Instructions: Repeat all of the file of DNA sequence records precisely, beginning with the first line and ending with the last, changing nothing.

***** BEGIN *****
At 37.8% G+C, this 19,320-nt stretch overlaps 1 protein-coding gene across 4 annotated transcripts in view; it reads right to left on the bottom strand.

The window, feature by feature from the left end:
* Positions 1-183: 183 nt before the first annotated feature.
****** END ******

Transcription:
At 37.8% G+C, this 19,320-nt stretch overlaps 1 protein-coding gene across 4 annotated transcripts in view; it reads right to left on the bottom strand.

The window, feature by feature from the left end:
* Positions 1-183: 183 nt before the first annotated feature.